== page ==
These parents are reacting to an important truth: being impressive matters. Students who get into good colleges are surrounded by more interesting people and get first dibs at the most interesting job opportunities (even though we bend over backwards to convince ourselves this is not true), those who stand out in their entry level jobs then get the most interesting promotions, and so on.
The financial freedom that allowed co-director Vicki Abeles to make Race to Nowhere, for example, comes from her career as successful attorney — a path that required standing out again and again.
Put another way: convincing a student that there’s more to life than Harvard might save him a couple years of teenage stress, but might also condemn him to a lifetime of less inspiring jobs and the nagging drag of wasted potential.
This is where my approach enters the scene…
Redefine — Don’t Reduce — Ambition
Last summer, I published a book with a surprising premise: there exists a large community of high school students who do well in the college admissions process while still enjoying their lives. I called these students relaxed superstars. We rarely hear their stories in the admissions stress debate, but they’re common: most high schools have at least one laid back senior who surprises everyone when he gets accepted to Stanford.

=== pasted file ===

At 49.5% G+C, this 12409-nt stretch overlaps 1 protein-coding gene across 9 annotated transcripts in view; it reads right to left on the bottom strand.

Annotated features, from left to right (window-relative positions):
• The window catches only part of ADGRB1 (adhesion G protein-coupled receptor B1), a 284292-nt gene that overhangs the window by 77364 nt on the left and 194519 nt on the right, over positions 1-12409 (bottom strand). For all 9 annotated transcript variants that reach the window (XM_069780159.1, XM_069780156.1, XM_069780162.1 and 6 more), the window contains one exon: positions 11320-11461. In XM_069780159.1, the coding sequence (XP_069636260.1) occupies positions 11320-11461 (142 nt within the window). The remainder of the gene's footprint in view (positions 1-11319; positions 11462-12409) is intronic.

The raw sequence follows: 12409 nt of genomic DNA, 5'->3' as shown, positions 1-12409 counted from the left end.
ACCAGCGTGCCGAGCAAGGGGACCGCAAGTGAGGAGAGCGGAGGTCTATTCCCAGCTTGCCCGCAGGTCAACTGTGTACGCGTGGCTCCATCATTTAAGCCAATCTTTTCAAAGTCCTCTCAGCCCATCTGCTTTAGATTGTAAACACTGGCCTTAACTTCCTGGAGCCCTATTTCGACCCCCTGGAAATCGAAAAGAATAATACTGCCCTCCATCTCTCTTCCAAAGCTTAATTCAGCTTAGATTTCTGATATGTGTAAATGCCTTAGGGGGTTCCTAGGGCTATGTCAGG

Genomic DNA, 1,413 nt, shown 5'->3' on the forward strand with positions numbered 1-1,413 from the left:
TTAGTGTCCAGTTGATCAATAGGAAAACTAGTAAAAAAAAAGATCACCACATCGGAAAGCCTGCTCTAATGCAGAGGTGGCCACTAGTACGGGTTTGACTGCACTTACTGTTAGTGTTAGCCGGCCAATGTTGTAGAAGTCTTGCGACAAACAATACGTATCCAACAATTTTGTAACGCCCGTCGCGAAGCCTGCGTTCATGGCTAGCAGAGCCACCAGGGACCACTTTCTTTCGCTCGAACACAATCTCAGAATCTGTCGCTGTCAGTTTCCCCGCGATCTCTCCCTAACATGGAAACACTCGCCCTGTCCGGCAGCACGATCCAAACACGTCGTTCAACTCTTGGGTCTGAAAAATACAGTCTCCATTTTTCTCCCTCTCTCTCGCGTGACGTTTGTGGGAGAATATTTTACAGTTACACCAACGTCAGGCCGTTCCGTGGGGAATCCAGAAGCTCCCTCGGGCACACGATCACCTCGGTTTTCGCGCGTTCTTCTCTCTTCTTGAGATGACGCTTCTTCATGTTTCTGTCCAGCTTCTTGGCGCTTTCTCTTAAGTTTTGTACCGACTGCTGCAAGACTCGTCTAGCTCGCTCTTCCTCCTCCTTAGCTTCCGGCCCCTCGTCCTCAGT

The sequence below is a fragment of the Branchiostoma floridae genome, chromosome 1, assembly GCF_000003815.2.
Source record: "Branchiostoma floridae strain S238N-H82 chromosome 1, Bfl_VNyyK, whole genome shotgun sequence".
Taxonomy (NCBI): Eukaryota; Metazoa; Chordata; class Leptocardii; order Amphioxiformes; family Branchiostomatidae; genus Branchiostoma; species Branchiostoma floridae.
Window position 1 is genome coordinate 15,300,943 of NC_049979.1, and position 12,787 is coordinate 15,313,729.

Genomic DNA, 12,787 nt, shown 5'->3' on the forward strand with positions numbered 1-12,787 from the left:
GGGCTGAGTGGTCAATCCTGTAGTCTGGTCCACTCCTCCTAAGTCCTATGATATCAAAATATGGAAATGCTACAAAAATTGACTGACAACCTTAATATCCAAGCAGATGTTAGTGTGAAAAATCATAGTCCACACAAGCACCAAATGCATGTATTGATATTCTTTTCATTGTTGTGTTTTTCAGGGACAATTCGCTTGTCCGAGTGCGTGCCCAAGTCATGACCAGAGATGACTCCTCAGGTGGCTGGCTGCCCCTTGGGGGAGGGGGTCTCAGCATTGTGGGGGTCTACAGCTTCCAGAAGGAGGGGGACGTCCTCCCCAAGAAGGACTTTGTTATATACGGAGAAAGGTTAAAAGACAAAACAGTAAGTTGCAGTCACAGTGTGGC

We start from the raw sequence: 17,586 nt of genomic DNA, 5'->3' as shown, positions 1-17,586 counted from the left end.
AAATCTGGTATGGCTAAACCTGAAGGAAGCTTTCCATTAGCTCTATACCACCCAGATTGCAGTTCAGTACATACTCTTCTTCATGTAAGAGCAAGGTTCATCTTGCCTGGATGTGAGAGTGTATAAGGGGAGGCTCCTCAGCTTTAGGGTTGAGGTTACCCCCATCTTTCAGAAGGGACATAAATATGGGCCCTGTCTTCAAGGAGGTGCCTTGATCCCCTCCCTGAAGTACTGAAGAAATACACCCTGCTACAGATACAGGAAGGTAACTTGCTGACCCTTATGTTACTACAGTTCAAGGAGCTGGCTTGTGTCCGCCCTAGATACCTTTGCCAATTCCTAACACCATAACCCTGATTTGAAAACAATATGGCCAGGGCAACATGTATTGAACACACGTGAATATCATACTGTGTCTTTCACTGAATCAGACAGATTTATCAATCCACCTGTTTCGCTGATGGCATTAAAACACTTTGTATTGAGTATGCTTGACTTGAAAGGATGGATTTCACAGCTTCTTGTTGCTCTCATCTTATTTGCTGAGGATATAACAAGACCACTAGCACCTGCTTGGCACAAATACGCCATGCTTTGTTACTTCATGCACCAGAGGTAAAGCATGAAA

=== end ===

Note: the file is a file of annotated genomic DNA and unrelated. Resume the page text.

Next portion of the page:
Most ambitious high school students adopt a survival mindset that says: “if I can only make it through a couple more years of this brutal work load and get accepted to my reach school, then I’ll be set!” Relaxed superstars reject this mindset. They understand, as explained above, that impressiveness is not a one-shot deal. You have to keep investing effort to stand out through college and beyond. Accordingly, the survival mindset is short-sighted. At the same time, however, they embrace the idea that living up to your potential helps build an interesting life.